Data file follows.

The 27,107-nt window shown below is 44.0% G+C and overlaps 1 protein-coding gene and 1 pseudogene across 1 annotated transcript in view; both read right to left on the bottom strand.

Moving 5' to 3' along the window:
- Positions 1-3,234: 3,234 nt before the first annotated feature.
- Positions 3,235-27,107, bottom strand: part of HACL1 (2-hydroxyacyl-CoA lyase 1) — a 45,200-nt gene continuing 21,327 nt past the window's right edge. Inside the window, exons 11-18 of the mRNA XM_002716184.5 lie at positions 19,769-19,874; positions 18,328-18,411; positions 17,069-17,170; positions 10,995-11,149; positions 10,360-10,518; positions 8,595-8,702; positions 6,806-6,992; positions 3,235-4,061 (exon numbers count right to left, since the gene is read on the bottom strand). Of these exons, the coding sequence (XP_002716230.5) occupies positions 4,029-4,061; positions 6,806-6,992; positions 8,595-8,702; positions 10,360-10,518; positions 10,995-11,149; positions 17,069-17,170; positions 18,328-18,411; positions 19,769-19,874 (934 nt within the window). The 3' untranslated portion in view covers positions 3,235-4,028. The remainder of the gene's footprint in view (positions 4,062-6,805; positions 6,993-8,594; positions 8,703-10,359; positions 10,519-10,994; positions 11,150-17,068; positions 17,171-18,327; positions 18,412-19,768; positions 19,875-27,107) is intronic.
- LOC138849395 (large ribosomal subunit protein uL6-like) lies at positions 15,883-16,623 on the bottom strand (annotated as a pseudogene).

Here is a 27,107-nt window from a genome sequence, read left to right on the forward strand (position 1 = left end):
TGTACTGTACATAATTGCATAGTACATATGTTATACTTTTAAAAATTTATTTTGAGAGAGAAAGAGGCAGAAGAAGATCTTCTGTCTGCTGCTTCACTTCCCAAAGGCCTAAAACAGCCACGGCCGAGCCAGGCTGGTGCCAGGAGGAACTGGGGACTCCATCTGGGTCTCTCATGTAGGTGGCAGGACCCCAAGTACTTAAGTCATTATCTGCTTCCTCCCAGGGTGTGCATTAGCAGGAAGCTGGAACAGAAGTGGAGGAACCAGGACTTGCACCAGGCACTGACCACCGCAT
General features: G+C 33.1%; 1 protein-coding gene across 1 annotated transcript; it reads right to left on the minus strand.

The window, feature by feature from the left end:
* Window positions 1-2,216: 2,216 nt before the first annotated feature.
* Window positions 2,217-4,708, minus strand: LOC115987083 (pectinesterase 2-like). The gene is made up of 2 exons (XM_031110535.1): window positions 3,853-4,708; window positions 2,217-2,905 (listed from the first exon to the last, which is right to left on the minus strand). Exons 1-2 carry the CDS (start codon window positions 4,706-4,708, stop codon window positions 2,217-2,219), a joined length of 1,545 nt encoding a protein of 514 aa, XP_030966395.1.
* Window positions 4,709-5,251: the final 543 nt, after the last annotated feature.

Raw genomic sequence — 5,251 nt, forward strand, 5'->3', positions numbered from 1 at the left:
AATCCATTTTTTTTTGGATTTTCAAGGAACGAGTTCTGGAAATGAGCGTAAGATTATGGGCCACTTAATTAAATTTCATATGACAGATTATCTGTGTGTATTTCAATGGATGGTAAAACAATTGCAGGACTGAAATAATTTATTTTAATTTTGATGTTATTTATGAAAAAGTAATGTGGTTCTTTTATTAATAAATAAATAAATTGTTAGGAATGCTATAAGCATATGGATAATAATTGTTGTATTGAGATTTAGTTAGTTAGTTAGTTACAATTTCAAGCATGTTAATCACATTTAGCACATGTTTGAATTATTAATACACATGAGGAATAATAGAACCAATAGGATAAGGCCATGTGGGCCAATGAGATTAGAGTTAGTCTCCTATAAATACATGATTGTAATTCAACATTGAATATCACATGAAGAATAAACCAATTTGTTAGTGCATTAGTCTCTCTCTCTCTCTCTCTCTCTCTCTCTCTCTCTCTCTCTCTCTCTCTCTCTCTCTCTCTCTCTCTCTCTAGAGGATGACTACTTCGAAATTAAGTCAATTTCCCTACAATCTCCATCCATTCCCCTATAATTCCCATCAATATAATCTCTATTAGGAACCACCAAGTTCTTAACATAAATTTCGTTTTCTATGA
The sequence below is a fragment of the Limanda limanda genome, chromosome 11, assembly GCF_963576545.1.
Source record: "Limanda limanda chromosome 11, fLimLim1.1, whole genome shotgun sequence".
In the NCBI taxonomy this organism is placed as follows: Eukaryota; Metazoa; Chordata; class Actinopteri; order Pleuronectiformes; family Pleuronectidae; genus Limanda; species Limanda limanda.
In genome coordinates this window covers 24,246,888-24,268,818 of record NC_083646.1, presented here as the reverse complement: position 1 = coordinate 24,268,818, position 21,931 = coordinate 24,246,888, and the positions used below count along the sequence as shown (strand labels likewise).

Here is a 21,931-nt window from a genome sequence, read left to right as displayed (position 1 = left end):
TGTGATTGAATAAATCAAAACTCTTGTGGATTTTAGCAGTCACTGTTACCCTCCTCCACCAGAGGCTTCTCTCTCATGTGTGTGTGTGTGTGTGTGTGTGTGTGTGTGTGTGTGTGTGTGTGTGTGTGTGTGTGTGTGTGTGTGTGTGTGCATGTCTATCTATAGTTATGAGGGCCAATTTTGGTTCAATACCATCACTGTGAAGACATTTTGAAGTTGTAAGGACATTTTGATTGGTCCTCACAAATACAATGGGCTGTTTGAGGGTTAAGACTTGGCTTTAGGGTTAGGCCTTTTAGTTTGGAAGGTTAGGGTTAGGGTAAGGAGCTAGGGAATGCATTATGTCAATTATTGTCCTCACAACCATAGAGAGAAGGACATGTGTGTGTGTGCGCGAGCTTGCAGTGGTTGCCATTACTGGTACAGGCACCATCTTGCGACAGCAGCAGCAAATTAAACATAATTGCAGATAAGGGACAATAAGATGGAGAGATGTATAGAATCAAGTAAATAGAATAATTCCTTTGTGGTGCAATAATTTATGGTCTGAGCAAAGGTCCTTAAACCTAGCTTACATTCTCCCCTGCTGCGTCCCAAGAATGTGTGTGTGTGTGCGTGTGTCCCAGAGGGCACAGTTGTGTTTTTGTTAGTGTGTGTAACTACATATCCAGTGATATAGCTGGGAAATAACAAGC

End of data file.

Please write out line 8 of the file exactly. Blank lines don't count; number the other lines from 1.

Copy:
General features: G+C 33.1%; 1 protein-coding gene across 1 annotated transcript; it reads right to left on the minus strand.